Another of my best books for 2021 is Marghanita Laski’s poignant and soul searching novel ‘Little Boy Lost’ published by Persephone Books.
Once in a while, there comes a book that is so much more than the series of events it retells. Some stories have the power to evoke major existential questions, deal with emotions so raw and that lie so heavy on the heart, that the novel becomes deeply psychological and grapples with the character’s inner conundrums and dilemmas, inviting the reader to take part in the discussion. ‘Little Boy Lost’ is just such a book.
Without giving too much of the plot away – the book is about Hilary’s quest to find his young son, lost in the chaos and confusion and mass destruction of the Second World War in Paris.
Set in post-war France, in Paris and an obscure provincial town blaster beyond recognition in northern France, ‘Little Boy Lost’ is also a depiction of the mass destruction that ravaged France and what it was like to live in France at such a time. The images that Laski evokes are haunting to say the least.
‘Little Boy Lost’ is a book about ideals, about personal freedom and the search for happiness. It also explores the instinctual ability to recognise oneself in one’s children. Fraught with many moral dilemmas, this is a masterful book that will have you entranced, from start to finish. Highly highly recommend.
8)The Rector’s Daughter by FM Mayor (press copy from Persephone Books)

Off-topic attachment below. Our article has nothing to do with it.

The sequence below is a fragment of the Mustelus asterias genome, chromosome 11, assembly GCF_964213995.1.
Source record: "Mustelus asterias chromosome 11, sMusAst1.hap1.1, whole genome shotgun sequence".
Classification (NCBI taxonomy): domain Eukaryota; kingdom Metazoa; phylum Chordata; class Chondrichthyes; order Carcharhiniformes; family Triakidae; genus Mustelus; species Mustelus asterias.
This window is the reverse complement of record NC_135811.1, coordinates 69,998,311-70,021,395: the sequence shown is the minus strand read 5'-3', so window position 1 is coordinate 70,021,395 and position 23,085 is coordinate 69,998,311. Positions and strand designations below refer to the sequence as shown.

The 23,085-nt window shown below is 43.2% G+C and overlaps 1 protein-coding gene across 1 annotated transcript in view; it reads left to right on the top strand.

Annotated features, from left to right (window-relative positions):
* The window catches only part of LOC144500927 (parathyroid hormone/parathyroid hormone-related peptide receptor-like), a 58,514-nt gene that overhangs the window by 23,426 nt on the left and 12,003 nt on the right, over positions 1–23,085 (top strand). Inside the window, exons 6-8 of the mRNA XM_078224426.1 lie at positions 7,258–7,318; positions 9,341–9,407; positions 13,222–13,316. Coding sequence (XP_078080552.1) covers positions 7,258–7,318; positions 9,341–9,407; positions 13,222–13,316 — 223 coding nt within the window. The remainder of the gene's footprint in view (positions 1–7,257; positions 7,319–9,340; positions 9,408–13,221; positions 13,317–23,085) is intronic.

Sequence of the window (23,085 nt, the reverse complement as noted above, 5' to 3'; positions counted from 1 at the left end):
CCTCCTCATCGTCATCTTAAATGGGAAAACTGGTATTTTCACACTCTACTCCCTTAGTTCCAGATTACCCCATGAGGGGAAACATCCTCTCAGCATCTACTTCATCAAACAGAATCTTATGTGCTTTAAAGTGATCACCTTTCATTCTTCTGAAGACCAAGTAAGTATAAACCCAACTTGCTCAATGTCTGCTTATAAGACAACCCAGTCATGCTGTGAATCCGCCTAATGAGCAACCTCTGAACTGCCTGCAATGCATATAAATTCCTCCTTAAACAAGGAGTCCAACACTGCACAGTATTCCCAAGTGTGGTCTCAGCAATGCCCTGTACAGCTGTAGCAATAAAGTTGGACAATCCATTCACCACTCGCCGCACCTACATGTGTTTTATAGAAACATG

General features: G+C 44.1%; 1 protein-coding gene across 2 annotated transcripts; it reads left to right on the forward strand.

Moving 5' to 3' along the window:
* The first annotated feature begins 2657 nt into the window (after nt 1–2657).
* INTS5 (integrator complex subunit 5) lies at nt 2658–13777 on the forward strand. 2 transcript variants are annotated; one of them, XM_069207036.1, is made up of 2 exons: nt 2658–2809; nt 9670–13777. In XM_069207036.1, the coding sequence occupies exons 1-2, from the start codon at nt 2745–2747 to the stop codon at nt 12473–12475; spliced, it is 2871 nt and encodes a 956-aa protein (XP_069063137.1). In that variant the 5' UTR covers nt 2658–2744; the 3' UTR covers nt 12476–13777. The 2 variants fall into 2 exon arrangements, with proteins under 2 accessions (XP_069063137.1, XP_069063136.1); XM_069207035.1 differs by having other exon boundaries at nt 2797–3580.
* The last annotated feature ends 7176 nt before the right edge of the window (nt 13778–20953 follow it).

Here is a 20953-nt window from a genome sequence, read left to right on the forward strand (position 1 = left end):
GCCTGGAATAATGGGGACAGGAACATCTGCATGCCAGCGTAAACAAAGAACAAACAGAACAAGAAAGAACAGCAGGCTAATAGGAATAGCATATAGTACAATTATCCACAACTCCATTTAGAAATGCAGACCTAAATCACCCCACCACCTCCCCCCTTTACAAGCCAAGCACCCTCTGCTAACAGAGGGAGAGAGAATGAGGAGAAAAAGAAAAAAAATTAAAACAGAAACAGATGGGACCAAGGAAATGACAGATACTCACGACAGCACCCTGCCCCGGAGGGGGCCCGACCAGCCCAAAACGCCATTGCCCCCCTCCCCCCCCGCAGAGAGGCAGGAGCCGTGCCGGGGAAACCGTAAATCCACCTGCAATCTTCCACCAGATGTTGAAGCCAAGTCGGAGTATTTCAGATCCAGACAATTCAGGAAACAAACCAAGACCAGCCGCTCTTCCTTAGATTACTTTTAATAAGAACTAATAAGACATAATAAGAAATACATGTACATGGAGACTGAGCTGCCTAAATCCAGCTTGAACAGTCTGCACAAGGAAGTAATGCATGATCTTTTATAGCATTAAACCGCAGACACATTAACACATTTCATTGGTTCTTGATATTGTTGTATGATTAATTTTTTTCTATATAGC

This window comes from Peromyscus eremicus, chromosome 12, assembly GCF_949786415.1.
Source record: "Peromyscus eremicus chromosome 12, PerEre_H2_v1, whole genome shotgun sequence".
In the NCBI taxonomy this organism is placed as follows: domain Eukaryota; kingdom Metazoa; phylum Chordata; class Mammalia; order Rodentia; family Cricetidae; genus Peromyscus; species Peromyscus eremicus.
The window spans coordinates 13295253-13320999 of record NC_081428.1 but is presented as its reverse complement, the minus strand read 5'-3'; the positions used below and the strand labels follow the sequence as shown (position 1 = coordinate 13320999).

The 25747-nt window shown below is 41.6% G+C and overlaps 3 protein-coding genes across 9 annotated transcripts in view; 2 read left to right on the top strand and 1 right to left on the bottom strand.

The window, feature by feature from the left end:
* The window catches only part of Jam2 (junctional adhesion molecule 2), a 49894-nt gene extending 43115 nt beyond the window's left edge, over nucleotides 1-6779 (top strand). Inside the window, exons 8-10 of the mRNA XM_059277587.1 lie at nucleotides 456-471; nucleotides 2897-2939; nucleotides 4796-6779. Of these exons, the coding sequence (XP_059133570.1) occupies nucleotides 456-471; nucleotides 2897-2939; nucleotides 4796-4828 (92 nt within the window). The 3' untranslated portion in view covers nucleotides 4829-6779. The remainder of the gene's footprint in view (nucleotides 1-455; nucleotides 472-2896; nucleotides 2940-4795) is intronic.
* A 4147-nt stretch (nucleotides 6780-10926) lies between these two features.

I recently finished reading FM Mayor’s classic novel – ‘The Rector’s Daughter’, to be published by Persephone Books.
It was – poignant read that took me a few days to mentally recover from reading about poor Mary’s life. Recover from reading about the depths and constancy of her love, devotion and emotions. Her deep-rooted devotion to her Father and the man that she loved with her heart and soul.
‘The Rector’s Daughter’ is Mary’s story. The story of how she unexpectedly found love at the age of thirty-five, bringing hope and joy into her very quiet and uneventful existence. A love that she, unlike many single women of her acquaintance – longed for with her heart and soul.
To tell you more would provide you with spoilers. ‘The Rector’s Daughter’ moved me. I felt for Mary, just as much as I felt for Jane in Jane Eyre. Though Mary, as stated in the novel, didn’t want to be pitied, her story and the way life treated her – demanded for a great deal of pity.
Deemed a classic, and for good reason – I was completely moved by ‘The Rector’s Daughter’.
9)Strong Poison by Dorothy L Sayers